The study of the brain is known as neuroscience. The term "brain map" is used to describe a planar representation of a brain or part thereof.


For more information, see: History of brain studies.

The Edwin Smith Surgical Papyrus, written in the 17th century BCE [1], contains the earliest recorded reference to the brain. The papyrus describes the symptoms, diagnosis, and prognosis of two patients, wounded in the head, who had compound fractures of the skull. It contains descriptions of the cranial sutures, the meninges, the external surface of the brain, the CSF, and the intracranial pulsations.

Early human views on the function of the brain regarded it to be a form of “cranial stuffing”. In Egypt, from the late Middle Kingdom onwards, in preparation for mummification, the brain was regularly removed, for it was the heart that was assumed to be the seat of intelligence. This view was challenged by Hippocrates (Hippocrates of Cos, 460–370 BCE, often referred to as 'The Father of Medicine'), who believed that the brain must be involved with sensation as the eyes, ears, nose and tongue were all located in the head, and was also likely to be the seat of intelligence. However, Aristotle (384–322 BCE) continued to maintain that the heart was the center of intelligence and the brain was a mere "cooling device". This view was accepted until the time of Galen(129-200 CE). Galen, as a physician to Roman gladiators, had ample opportunity to observe the consequences of injuries to the brain and spinal cord; he also performed numerous public dissections of animals for teaching the principles of medicine, and he described the cerebrum, cerebellum and ventricles. When he observed the fluid inside the ventricles his observations seemed to confirm the prevalent notion that the body functioned according to the balance of the four 'vital fluids' or bodily humors. He proposed that the brain contained a pneuma physicon (animal spirit) that controlled movement, perception, and the senses.

Galen's authority dominated medicine until the 16th century, partly because his detailed anatomical texts survived the Fall of Rome. Most of Galen's writings were first translated to the Syriac language by Nestorian monks in Persia. Muslim scholars (mainly in Baghdad) subsequently translated these into Arabic, and they became important sources for Arabian scholars such as Avicenna, Rhazes, and Maimonides.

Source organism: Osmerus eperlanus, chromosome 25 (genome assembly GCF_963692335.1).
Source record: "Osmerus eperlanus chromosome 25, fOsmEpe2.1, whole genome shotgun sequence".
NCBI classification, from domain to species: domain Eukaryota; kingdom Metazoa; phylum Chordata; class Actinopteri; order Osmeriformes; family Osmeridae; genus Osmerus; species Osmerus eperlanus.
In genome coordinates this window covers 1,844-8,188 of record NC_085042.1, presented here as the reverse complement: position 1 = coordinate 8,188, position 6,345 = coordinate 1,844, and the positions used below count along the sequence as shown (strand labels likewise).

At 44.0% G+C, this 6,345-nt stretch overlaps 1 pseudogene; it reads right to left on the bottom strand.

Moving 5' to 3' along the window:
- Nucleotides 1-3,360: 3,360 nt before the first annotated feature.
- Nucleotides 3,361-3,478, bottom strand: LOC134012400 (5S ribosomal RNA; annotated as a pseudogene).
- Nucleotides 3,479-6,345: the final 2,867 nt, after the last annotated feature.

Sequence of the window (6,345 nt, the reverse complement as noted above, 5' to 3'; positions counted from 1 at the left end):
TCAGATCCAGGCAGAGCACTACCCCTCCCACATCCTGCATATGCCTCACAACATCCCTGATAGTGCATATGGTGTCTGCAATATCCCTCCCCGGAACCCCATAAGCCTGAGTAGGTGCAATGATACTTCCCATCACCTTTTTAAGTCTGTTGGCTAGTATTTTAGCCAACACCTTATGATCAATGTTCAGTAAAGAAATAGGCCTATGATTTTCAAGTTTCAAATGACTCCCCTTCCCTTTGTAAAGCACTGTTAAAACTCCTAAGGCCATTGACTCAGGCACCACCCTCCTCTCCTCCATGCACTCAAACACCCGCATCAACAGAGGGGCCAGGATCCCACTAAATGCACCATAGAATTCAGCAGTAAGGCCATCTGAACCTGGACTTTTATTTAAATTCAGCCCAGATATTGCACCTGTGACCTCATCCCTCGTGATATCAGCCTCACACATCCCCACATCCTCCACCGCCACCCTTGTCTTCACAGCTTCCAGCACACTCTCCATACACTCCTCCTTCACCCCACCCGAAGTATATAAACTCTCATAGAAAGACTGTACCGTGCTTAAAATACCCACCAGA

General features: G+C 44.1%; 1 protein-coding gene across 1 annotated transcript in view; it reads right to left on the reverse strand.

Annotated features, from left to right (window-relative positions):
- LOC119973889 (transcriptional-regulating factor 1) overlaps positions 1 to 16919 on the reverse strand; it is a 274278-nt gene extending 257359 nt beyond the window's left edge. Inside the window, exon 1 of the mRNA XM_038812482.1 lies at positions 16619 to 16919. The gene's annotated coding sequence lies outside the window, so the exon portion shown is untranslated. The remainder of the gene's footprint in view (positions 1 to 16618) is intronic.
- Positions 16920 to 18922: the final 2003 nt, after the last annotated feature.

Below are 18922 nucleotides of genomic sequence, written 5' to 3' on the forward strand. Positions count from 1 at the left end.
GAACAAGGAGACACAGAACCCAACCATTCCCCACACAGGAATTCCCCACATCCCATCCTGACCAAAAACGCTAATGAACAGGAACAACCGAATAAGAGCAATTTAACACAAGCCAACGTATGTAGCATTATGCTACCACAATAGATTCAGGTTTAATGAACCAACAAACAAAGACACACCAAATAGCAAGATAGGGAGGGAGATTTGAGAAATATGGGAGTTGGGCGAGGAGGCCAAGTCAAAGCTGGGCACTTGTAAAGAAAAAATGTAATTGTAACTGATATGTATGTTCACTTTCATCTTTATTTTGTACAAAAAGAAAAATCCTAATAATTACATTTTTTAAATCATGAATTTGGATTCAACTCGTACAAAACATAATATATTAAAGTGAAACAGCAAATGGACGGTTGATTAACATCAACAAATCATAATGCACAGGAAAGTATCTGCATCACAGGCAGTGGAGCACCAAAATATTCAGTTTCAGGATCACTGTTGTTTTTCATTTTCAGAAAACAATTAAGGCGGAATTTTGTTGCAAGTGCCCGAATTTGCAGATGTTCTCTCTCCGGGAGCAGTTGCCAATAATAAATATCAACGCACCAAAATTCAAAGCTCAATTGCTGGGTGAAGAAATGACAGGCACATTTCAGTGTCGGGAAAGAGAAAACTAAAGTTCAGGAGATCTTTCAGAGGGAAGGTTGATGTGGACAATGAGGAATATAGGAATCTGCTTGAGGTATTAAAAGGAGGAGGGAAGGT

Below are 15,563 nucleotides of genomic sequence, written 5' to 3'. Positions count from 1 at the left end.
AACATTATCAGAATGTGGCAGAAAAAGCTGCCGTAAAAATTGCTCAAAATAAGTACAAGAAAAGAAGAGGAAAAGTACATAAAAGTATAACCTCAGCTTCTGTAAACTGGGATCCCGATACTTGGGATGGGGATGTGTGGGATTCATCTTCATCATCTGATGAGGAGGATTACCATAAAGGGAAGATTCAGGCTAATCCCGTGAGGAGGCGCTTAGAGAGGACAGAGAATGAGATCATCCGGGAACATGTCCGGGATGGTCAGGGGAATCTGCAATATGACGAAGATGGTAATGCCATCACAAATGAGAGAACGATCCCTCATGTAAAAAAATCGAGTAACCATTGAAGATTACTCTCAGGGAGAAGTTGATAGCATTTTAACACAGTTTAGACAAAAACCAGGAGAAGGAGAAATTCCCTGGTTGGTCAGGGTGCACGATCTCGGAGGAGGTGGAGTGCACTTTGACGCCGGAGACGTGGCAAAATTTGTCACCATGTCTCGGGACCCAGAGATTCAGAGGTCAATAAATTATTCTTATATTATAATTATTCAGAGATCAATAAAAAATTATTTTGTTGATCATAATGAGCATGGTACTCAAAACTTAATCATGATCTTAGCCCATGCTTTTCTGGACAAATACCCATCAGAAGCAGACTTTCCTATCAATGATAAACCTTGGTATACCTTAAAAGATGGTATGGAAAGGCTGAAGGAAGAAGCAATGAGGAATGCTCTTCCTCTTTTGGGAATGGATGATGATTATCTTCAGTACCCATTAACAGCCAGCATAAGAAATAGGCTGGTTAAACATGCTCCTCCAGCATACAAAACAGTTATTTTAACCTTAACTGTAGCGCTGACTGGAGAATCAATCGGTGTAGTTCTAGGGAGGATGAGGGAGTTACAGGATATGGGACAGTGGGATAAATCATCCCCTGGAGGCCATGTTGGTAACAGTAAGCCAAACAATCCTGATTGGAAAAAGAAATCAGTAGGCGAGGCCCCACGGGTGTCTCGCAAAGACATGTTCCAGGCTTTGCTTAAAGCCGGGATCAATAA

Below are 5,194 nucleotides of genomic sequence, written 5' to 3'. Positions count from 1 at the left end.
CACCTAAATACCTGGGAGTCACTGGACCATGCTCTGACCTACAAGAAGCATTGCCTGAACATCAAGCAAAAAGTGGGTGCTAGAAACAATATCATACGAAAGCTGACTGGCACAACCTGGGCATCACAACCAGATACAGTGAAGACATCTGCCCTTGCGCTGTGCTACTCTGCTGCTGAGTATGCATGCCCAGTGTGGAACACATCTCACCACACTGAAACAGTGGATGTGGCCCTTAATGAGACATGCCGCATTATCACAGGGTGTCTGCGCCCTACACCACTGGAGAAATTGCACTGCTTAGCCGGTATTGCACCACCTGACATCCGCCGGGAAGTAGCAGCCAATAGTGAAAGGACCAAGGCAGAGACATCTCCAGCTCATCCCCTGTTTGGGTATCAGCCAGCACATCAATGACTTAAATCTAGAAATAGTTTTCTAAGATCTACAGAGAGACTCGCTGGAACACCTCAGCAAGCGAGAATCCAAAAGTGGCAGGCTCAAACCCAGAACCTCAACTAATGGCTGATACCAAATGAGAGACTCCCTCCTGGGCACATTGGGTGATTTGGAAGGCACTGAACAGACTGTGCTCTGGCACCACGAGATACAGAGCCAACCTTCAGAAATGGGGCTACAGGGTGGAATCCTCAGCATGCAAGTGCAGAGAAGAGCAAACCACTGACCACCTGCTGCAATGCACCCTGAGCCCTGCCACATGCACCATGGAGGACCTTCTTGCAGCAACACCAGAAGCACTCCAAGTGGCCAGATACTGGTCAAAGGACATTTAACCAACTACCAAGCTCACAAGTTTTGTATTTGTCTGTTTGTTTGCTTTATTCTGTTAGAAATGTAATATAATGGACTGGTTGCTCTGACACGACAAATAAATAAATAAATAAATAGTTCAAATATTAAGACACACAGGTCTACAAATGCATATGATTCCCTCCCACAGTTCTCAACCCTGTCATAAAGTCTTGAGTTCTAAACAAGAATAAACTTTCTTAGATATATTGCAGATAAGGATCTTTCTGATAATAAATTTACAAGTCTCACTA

Mind and brain

For more information, see: Mind-body problem.

A distinction is often made in the philosophy of mind between the mind and the brain, and there is some controversy as to their exact relationship, consideration of which is called the mind-body problem.

Neuroscientists have found that some patterns of neural network activities correlate with some mental states, and have identified regions of the brain that participate in various personality disorders, mood disorders, addictions, and dementias, such as Alzheimer's disease. It should be noted, however, that the activities of these regions are not entirely localized, but are coupled by the brain's circuitry, not in a static, fixed manner, but in an ever-changing dynamic manner. Brain "disorder" is, technically, an umbrella term for medical conditions describing a significant deviation, in brain structure or function, from what is typical among humans.

Comparative anatomy

Three groups of animals have notably complex brains: the arthropods (insects and crustaceans), the cephalopods (octopuses, squids, and similar mollusks), and the craniates (vertebrates).[2] The brain of arthropods and cephalopods arises from twin parallel nerve cords that extend through the body of the animal. Arthropods have a central brain with three divisions and large optical lobes behind each eye for visual processing.[2]

The brain of craniates develops from the anterior section of a single dorsal nerve cord, which later becomes the spinal cord.[3] In craniates, the brain is protected by the bones of the skull. In vertebrates, increasing complexity in the cerebral cortex correlates with height on the phylogenetic and evolutionary tree. Primitive vertebrates such as fish, reptiles, and amphibians have fewer than six layers of neurons in the outer layer of their brains. This cortical configuration is called the allocortex (or heterotypic cortex).

More complex vertebrates including mammals have a six-layered neocortex (or homotypic cortex, neopallium), in addition to having some parts of the brain that are allocortex. In mammals, increasing convolutions of the brain are characteristic of animals with more advanced brains. The folds are called gyri, while the spaces between the folds are called sulci.

Although the general histology of the brain is similar from person to person, the structural anatomy can differ. Apart from the gross embryological divisions of the brain, the location of specific gyri and sulci, primary sensory regions, and other structures differs between species.